Creatures ‘n’ cuckolds
The second of four posts about the bizarre Filipino horror films affectionately known as the “Blood Island Trilogy.” Read previous post
By Mark Voger, author, “Monster Mash: The Creepy, Kooky Monster Craze in America 1957-1972″
Blood Island has enough trouble — what with the tentacled plants, mutated bugs and a hyperventilating monster that demands not one, but two sacrificial virgins per ceremony.
So the last thing the natives need is a bunch of spoiled gringos descending on the island, with their romantic psychodrama and their big ideas for “advancement.”
Talk about fun couples. You won’t find many husbands less interested in sex, nor wives more wantonly promiscuous, than Dr. and Mrs. Henderson: Paul (Kent Taylor) and Carla (Beverly Hills).
Taylor has that weird look of a 1930s studio player who is desperately clinging to his leading-man looks; the face is still there, kind of, but it’s surrounded by shoe-polish hair dye, chicken neck and a mustache that went out with Errol Flynn. Hills struggles beneath a pile of bleached, Aqua Net-saturated hair.
Still, these two talented pros nail the vibe of distracted scientist and neglected wife.
The couple is accompanied by another American, Jim Farrell (John Ashley), a Peace Corps worker whose title — “instructor in community action” — sounds like something the GOP ridiculed Barack Obama for in 2008. Farrell comes to Blood Island to build a health center, a schoolhouse and an irrigation system. (When an islander apologizes for the primitive conditions, Farrell says: “We didn’t come here expecting to find laundromats and supermarkets.”)
The Americans aren’t on the island more than a few minutes before they witness an unfortunate mishap during the double-funeral of two young ladies: pallbearers drop the dismembered head and leg of one of the girls. The Americans are told the girls died in an “accident.”
And if you believe that, I have a DVD of “Brides of Blood” I’d like to sell you.
(Not really. I’m keeping it.)
The weird events escalate, as does the character count. Plants try to strangle passers-by … a small flying insect morphs into a mini-Mothra … island girls take part in some sort of lottery … there’s a loud, echo-y noise at night that sounds like an obscene-phone-caller approaching rapture.
Among the islanders are secretive village elder Arcadio (Andres Centenero); his full-lipped, sarong-and-lei-wearing granddaughter Alma (Eva Darren); plantation owner and frustrated pianist Esteban (Mario Montenegro); and his whip-wielding slave master Goro (Bruno Punzalan).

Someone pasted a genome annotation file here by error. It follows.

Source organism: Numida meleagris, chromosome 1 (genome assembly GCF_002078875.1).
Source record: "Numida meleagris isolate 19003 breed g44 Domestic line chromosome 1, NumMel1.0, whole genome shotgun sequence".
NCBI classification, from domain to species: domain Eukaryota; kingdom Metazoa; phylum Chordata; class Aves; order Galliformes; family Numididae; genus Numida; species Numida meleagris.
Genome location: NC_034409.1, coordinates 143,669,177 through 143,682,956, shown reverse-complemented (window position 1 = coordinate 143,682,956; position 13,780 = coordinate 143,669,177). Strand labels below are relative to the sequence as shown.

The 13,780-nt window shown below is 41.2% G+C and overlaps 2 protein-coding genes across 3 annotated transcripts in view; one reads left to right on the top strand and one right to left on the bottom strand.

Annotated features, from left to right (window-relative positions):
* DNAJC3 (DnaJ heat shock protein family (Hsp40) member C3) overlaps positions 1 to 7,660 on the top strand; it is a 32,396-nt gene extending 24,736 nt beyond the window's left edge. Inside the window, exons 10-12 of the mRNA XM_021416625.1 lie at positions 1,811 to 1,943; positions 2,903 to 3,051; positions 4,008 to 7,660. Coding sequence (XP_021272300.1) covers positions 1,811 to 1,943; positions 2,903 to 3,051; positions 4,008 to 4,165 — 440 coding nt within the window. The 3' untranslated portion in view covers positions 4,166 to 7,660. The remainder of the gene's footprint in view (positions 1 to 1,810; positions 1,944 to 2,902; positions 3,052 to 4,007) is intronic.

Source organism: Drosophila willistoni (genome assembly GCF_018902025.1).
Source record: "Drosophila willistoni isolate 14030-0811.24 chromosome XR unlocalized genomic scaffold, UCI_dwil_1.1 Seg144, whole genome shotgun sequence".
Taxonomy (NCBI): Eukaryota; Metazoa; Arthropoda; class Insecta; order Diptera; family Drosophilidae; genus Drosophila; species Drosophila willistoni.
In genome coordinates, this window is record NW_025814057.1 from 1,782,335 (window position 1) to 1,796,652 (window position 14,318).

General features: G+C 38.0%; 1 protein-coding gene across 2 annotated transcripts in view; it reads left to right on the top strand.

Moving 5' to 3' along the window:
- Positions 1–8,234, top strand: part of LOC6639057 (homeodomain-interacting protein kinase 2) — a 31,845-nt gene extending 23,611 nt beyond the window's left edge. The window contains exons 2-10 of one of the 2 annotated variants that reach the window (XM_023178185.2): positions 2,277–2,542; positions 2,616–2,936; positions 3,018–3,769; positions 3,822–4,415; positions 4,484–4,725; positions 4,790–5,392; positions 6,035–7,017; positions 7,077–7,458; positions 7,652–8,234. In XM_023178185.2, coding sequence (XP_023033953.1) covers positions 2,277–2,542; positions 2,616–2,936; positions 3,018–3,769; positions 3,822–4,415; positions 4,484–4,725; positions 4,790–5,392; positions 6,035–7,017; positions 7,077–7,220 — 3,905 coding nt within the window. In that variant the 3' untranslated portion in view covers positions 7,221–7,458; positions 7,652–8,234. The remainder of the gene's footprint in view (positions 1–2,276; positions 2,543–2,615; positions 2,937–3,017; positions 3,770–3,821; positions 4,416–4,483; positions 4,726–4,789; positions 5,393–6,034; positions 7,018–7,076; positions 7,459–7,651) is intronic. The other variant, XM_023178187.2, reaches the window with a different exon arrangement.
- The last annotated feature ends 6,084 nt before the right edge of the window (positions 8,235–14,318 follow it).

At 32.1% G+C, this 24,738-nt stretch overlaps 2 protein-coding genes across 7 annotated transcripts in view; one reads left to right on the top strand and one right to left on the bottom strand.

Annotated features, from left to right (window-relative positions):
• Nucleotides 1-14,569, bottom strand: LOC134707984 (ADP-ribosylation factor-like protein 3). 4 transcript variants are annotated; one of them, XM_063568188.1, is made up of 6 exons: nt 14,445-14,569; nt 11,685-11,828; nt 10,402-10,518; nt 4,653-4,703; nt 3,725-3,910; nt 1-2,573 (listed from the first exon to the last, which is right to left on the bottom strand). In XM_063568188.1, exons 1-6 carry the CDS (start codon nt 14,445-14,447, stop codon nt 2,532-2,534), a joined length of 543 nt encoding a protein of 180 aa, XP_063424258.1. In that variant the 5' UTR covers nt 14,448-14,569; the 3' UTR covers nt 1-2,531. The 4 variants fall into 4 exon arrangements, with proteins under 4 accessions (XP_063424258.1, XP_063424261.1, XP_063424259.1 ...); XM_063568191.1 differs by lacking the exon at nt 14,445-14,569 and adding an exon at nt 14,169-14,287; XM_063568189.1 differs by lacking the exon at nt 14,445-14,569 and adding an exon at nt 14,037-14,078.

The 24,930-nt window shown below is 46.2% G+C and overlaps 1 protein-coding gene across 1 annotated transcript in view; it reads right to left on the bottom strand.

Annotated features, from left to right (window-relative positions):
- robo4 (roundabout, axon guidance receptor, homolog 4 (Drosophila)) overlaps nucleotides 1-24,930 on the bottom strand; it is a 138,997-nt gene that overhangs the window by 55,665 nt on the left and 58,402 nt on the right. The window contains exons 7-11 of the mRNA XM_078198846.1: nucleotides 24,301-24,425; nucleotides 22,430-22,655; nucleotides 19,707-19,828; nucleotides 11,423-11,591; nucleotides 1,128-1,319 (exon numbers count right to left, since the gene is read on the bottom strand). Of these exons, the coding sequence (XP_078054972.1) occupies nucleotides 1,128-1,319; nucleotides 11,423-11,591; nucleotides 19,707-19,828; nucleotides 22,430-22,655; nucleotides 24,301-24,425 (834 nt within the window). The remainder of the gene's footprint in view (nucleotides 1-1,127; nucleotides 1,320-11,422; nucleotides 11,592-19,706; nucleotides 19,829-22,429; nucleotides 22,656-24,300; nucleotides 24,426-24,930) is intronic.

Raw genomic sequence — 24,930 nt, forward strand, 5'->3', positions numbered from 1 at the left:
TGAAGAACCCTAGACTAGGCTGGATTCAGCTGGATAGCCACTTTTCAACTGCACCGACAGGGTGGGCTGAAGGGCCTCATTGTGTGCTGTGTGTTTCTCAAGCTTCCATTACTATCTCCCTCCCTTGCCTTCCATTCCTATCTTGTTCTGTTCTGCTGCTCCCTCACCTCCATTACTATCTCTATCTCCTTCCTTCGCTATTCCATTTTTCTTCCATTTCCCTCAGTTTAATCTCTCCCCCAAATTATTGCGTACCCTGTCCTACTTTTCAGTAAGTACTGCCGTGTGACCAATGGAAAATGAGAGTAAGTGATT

Esteban’s mansion is staffed by skittish dwarves in diapers. You can’t make this stuff up.
Finally, the Americans see something that can no longer be explained away with vague lies: Two virgins are tied to bamboo crosses positioned near a giant idol. To up their humiliation — onscreen and in real life, you fear — their bikini tops are torn off.
This is where “Brides of Blood” becomes a hard movie to love, or more precisely, a hard movie to embrace unconditionally.
The young ladies are then abandoned, and everyone hides while a monster — resembling a Buddha statue left in the pottery oven too long — has its way with the girls and then dismembers them.
I avoided using the “R” word, but — as Alma later explains it to Bill —that’s what’s going on here. Bill has an uphill battle convincing the island men to fight on behalf of their women.
Admittedly, this is fantasy, and Blood Island is a fictional place, and this movie is 47 years old. But a monster forcing itself on bound women? As entertainment, it feels wrong.
Back to the story: Paul has a theory on the monster’s origin that we’ve heard in any number of movies from “Gojira” to “Beginning of the End.” In the late 1940s, Blood Island was on the fringe of the atomic testing area, and Paul has found evidence of mutation in the local flora and fauna. “It seems some living organizations on this island are undergoing some drastic mutations,” says he, in cut-and-pasted dialogue.
Some of the suspense of “Brides of Blood” stems from the growing attraction between Jim and Alma — and the growing fear that Alma will become the next virgin to be sacrificed.
“Blood Island” movies — and most horror movies, in fact — have a way of killing off deserving parties, and allowing do-gooders to survive. Spoiler alert: Carla gets a comeuppance, but we’re not sure it’s deserved. Yeah, she’s turned Paul into a cuckold, but there are several scenes in which she tries to communicate with him — not least a bedroom scene in which Paul lays there like a corpse while Carla tries to get a rise out of him. (Paul is probably dreaming of flora and fauna.) Hills manages to inject vulnerability into an unsympathetic character.
It all ends with sexy boy-girl dancing and beat-driven music, not unlike something you’d see in one of those “beach party” movies Ashley was still making as recently as three years earlier — but Blood Island style, of course.
“Brides of Blood” is the first in the so-called “Blood Island Trilogy” of horror movies made in the Phillipines, starring Ashley, directed by Eddie Romero and released by Hemisphere Pictures. “Brides” was co-directed by Gerardo de Leon. According to Independent International co-founder Samuel M. Sherman, Romero specialized in character development, while de Leon concentrated on visuals.
If accurate, it explains the soap-opera components to the plot, and the many thoughtfully composed shots, in “Brides of Blood.”
Yes, the movie has a miniscule budget and was made under borderline-inhumane conditions. Yes, it is undeniably misogynistic. Yes, it’s kinda dumb.
But, contrary to logic, these minuses adds up to something strangely memorable, at least for ever-tolerant horror movie fans.
“Brides of Blood” draws you in. Maybe it’s the heavy breathing of that gloppy monster? Nah … it’s the hot island chicks.
Read next post: “Mad Doctor of Blood Island” (1969)